I had a busy day at the bookstore Tuesday. There was a box from triliteral to unpack (I want all the books in the semiotexte series — so small, so simply designed, with such apocalyptic titles) and I was entering the books in the system while customers kept interrupting me — which is good! No complaints. We like it when people buy books.
A man in town for a convention asked if we had any books on dachshunds. No, I said, after conscientiously doing a keyword check, was he a dachshund fan? he wasn’t, his wife was. But stronger than a fan she was…”obsessed?” I suggested. He bought a psychedelic card.
Two Swedish women went through the whole store making laughing comments on everything in Swedish. They finally bought, of all things, a book on bike repair, along with the usual cards and some coin purses made out of recycled plastic. I asked if they were planning on repairing bicycles while they were here, and the older one said no, it was for home. She said they’d been to Fisherman’s Wharf and ridden the cable car but that Alcatraz was booked until August 17. Take note, tourists. Book ahead!
I sold two copies of Bobby Blanchard, Lesbian Gym Teacher, one to someone I knew, one to someone I didn’t. I wrote an inscription for each of them and then rang them up, slipping back into clerk mode to ask “Do you need a bag today?” This never gets old.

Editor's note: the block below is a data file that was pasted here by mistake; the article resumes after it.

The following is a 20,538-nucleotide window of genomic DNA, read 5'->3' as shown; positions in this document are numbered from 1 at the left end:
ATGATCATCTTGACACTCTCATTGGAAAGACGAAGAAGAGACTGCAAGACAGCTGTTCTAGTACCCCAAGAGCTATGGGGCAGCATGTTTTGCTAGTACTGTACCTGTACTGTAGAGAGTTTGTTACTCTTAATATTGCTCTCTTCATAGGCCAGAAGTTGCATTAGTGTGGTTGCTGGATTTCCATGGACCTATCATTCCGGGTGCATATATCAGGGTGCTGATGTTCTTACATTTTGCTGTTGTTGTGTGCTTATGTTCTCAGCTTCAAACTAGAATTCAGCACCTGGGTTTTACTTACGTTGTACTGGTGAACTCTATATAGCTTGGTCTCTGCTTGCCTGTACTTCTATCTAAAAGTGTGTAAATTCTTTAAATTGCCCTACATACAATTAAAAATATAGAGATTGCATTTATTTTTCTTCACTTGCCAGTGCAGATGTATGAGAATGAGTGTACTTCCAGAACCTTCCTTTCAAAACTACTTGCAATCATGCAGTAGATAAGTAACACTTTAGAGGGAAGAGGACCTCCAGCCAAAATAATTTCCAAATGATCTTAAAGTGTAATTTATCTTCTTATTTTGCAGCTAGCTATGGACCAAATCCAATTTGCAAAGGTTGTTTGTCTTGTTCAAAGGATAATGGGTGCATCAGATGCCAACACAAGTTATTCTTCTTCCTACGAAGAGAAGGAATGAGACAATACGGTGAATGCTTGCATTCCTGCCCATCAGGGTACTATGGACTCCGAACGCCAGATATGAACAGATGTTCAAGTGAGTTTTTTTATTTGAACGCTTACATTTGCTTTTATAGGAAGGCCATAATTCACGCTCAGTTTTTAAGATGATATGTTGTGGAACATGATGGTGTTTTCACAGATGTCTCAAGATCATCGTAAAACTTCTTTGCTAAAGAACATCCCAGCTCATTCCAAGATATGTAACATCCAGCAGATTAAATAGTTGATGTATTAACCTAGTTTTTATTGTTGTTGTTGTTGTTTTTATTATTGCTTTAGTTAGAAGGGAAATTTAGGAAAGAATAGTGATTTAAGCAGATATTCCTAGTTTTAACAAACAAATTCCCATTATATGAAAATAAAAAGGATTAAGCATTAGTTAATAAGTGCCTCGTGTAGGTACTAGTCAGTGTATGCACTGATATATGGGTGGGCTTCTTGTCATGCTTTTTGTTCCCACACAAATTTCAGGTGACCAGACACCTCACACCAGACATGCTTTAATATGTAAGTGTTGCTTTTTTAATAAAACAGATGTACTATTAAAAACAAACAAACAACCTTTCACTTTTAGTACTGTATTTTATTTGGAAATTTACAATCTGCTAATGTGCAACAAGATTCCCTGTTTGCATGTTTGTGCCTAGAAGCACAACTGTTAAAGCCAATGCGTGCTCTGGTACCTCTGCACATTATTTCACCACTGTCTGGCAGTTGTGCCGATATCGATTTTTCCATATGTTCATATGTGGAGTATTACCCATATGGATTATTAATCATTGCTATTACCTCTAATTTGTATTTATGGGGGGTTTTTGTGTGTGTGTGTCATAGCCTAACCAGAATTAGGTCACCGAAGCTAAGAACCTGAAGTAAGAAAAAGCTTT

Speaking of Bobby, I figured out recently that Bobby and Lois are my bestsellers, solely, I think, due to the titles. In my opinion the books get better as the series progresses, and poor Maxie Mainwaring, Lesbian Dilettante is getting short shrift, simply because of the title. If I could, I’d go back and rename Maxie. Lesbian Debutante? Lesbian on a Downhill Slide? Unemployed Lesbian? I bet that last would sell like hotcakes.
I helped a mom and daughter pick out something to take to the daughter’s host family when she goes to China. They looked at a zillion things and then settled on a kind of coffee table book, San Francisco Then and Now. After they left I was trying to figure out where the puzzle of the Golden Gate Bridge they’d been looking at had come from. I hadn’t even known we carried puzzles.
As I was ringing them up, mom told me that Bibliohead, the used bookstore up the street is being forced out of its space which is very sad. We refer customers to Bibliohead all the time, for older books or books we don’t carry that Bibliohead might. In fact, I had referred a customer to Bibliohead earlier that day, although I kind of doubt he went. And if he did, I should apologize to the owner, who has problems enough it sounds like.
This particular customer was the day’s stand out, the best book-customer match. He was a down-at-heels middle-aged white guy smelling of old cigarettes and beer. He came in looking around goggle-eyed, as if he hadn’t been in a bookstore in a long time and asked me in a carrying voice, “Do you have The Power of Positive Thinking?”